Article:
Here in Michigan, where I’ve been living for the last 19 years, automobiles defined the life and culture of most of the state. As the local auto industry went through its rough patches, the falling residual value of used cars, as published in Kelly’s Blue Book were closely followed as a barometer of the industry’s health. While reading an article in today’s Wall Street Journal, I was therefore thoroughly amused by a reference to “Blue Book” to describe a new budding market of used smartphones – one more reminder of how Smartphones are being entwined in to our life and economy.

According to the article, 344727 old or used iPhones were sold on Ebay in 2010. This secondary market continues to thrive as more and more consumers go online to buy or sell through firms like Gazelle and NextWorth – so much so that the journal produced a “Blue Book” rating ( of the residual value of some of the well known brands as follows – iPhone 4 retains 60% of its original value, whereas Droid X holds only 42% and 4G EVO holds 44%. Blackberry Bold 9650 in comparison holds only 27% !! Apparently consumers can also trade their devices to get store credit in retail store like Best Buy. Just like the car industry, implications for the phone industry could be significant… high resale values could further enhance brand, as it does for automobiles with above average trade-in values.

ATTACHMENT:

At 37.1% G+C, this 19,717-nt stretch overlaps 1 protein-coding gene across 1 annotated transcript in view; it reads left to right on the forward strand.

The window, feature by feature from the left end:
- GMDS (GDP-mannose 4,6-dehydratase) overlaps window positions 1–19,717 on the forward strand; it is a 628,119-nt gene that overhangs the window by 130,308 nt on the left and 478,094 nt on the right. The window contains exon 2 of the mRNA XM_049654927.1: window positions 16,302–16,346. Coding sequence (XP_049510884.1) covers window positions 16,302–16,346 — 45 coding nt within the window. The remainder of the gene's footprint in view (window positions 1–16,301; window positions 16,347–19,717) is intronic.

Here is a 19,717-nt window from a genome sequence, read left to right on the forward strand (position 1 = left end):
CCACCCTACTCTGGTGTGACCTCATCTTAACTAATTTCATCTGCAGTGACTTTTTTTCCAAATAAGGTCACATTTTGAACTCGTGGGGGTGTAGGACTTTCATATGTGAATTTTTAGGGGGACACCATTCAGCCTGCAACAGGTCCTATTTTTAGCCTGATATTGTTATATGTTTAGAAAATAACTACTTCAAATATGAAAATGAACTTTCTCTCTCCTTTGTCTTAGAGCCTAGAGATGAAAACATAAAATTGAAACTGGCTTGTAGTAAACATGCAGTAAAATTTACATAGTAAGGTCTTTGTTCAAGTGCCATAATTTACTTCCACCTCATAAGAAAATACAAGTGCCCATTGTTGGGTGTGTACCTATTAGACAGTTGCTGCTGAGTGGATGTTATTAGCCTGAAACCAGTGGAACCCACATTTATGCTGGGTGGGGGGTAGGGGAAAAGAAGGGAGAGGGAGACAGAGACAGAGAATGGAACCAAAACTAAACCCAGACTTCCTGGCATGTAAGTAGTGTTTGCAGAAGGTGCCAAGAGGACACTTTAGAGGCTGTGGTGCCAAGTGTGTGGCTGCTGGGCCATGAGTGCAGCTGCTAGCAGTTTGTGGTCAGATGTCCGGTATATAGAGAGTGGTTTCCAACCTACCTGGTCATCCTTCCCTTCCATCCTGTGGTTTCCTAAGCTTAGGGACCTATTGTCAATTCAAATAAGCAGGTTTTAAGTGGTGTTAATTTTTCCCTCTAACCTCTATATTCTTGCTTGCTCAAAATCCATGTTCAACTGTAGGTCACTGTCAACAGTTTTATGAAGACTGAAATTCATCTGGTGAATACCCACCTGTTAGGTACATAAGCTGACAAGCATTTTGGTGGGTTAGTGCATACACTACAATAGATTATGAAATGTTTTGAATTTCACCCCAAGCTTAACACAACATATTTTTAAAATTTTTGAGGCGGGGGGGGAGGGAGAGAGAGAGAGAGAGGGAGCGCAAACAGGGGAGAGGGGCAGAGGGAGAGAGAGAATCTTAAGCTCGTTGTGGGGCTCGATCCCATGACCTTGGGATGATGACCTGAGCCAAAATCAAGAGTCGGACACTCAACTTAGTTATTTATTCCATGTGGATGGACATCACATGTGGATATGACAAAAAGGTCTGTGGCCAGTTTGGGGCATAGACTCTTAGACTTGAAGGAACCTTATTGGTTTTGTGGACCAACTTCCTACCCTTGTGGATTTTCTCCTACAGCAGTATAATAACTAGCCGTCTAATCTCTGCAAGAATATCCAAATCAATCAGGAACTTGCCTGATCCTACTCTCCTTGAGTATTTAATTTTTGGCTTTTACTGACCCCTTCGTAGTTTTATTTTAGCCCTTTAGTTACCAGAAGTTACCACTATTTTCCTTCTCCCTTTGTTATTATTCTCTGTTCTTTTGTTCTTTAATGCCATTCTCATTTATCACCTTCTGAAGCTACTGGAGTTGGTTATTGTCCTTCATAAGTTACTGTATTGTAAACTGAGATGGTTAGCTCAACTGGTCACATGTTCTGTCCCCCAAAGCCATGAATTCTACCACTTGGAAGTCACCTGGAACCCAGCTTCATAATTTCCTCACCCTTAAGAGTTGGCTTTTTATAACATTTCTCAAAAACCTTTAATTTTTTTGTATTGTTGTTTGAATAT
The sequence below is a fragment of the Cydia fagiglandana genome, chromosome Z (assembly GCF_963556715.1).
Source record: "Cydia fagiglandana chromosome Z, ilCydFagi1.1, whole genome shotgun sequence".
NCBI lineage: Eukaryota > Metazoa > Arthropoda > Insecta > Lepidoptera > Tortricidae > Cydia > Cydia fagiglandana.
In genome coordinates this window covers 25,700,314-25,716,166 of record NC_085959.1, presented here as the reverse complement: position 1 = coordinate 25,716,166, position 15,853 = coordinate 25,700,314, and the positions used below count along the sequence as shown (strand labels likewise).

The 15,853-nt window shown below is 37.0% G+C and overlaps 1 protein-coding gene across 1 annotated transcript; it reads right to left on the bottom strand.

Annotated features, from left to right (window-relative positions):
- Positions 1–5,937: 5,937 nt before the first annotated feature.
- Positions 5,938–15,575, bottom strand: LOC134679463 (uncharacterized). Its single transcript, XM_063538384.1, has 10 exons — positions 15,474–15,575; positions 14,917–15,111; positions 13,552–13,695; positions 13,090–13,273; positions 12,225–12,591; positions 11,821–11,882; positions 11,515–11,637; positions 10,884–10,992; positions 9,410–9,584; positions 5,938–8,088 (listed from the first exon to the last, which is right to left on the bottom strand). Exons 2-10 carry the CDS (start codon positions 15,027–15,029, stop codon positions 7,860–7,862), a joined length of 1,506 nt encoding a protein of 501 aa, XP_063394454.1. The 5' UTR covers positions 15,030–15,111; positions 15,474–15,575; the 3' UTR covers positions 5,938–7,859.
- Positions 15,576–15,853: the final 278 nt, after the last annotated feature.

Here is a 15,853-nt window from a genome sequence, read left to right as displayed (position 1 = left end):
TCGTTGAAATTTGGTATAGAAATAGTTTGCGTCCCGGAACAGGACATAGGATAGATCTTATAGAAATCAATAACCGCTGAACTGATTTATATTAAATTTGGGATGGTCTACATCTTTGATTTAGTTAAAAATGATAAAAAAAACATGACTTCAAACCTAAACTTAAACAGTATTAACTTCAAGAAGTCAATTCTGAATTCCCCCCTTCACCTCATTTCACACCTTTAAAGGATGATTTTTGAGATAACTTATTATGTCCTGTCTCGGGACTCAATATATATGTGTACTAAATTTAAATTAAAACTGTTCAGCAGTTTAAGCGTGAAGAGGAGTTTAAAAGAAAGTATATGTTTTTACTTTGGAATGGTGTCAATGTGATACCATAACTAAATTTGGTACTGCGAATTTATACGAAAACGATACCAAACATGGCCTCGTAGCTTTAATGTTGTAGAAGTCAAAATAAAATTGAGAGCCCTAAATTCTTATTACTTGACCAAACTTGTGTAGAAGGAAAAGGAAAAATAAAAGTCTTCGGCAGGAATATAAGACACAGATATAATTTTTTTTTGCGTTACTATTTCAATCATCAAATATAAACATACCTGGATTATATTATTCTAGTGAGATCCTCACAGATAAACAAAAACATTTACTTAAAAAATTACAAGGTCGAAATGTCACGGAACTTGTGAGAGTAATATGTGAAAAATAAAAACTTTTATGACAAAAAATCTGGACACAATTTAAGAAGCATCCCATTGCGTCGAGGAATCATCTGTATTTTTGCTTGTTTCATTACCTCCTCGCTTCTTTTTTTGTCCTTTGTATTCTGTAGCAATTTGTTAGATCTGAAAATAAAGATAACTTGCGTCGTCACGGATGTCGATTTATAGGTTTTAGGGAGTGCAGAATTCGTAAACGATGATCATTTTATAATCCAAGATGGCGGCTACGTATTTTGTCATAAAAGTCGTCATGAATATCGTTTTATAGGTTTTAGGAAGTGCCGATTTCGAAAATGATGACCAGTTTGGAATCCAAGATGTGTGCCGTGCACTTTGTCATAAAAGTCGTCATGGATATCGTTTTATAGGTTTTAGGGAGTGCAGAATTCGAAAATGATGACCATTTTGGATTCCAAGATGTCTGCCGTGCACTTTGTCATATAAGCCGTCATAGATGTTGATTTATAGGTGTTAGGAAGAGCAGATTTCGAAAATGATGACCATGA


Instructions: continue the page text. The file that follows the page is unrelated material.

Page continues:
Welcome to smartphone economy !!